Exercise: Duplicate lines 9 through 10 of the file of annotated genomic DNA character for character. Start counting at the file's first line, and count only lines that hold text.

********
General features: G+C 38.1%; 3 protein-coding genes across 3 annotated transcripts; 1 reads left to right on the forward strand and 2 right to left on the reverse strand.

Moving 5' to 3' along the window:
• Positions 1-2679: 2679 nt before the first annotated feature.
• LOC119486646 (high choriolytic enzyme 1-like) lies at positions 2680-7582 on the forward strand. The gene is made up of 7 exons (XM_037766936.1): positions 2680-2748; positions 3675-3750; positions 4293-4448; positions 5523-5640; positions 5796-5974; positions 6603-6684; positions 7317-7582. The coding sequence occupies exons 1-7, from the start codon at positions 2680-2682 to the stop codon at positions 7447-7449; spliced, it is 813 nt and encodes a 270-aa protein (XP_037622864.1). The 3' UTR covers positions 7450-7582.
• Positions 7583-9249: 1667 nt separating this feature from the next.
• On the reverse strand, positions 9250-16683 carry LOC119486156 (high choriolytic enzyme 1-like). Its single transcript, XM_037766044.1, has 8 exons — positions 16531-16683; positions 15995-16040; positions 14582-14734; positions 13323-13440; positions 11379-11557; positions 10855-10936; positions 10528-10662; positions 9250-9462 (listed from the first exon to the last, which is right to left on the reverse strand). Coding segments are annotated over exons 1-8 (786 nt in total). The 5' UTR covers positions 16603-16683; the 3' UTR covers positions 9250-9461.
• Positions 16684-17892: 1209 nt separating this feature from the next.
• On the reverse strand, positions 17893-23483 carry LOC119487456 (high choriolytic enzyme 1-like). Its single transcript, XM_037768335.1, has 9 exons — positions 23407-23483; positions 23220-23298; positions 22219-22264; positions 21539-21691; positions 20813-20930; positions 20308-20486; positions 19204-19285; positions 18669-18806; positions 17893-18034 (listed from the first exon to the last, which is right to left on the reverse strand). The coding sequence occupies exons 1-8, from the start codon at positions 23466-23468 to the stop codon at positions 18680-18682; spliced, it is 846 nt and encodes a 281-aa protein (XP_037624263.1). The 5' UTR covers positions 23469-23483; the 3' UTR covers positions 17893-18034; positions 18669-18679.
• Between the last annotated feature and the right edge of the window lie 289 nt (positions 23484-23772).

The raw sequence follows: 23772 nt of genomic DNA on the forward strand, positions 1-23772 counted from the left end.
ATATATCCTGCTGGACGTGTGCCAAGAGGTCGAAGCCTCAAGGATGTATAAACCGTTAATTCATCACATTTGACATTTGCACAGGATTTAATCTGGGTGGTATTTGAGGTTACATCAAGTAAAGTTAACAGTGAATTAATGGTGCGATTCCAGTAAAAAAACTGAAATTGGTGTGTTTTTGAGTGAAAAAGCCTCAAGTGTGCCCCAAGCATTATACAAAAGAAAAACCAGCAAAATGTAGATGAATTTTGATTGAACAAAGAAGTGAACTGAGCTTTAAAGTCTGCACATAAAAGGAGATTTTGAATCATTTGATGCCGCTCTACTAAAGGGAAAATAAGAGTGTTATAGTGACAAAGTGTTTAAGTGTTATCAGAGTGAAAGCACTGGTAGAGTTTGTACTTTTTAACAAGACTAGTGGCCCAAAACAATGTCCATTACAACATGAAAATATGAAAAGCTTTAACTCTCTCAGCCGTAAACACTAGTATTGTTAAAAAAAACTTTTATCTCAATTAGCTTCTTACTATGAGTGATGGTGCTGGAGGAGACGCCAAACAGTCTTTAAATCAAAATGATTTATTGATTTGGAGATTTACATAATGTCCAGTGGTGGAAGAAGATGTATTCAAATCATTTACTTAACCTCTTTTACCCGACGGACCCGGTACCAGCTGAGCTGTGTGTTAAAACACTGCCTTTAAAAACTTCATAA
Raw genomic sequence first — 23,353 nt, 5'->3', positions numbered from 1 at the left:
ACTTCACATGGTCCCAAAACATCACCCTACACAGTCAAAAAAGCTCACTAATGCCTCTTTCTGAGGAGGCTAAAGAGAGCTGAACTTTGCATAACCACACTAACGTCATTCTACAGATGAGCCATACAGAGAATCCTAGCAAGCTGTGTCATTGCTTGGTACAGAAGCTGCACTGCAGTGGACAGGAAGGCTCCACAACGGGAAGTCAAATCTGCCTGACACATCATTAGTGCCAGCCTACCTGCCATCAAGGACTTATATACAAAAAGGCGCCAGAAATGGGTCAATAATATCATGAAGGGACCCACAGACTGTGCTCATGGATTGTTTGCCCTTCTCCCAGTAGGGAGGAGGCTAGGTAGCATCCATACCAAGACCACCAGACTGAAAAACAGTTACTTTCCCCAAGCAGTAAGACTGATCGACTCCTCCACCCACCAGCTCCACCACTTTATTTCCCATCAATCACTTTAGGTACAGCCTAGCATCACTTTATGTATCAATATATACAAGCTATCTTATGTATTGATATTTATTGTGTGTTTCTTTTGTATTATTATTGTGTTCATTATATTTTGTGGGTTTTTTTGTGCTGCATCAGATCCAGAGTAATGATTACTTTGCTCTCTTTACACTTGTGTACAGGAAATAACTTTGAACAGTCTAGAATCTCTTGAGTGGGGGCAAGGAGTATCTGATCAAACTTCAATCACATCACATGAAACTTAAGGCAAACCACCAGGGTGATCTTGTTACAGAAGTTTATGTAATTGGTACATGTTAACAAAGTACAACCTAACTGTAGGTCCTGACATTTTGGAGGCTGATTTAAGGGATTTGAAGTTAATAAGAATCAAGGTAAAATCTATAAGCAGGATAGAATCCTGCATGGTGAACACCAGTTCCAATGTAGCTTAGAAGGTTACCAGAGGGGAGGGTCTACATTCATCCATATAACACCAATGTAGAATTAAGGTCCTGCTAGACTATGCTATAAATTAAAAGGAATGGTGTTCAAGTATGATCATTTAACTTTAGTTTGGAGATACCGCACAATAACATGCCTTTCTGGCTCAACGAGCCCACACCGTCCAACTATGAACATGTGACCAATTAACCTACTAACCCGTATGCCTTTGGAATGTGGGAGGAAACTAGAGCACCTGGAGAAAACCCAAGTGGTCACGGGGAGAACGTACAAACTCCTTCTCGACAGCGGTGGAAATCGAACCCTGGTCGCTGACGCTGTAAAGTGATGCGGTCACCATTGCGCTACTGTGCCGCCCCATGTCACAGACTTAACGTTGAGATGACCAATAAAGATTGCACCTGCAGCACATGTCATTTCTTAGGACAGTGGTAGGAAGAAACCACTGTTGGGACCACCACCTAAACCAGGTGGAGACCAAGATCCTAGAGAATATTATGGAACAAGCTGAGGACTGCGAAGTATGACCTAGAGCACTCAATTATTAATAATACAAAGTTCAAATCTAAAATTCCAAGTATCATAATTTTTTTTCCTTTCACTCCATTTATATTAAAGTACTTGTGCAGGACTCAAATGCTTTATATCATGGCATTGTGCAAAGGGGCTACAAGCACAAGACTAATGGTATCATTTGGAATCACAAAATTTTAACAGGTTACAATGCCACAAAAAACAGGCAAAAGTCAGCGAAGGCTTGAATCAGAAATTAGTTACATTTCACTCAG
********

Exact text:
• Between the last annotated feature and the right edge of the window lie 289 nt (positions 23484-23772).

The raw sequence follows: 23772 nt of genomic DNA on the forward strand, positions 1-23772 counted from the left end.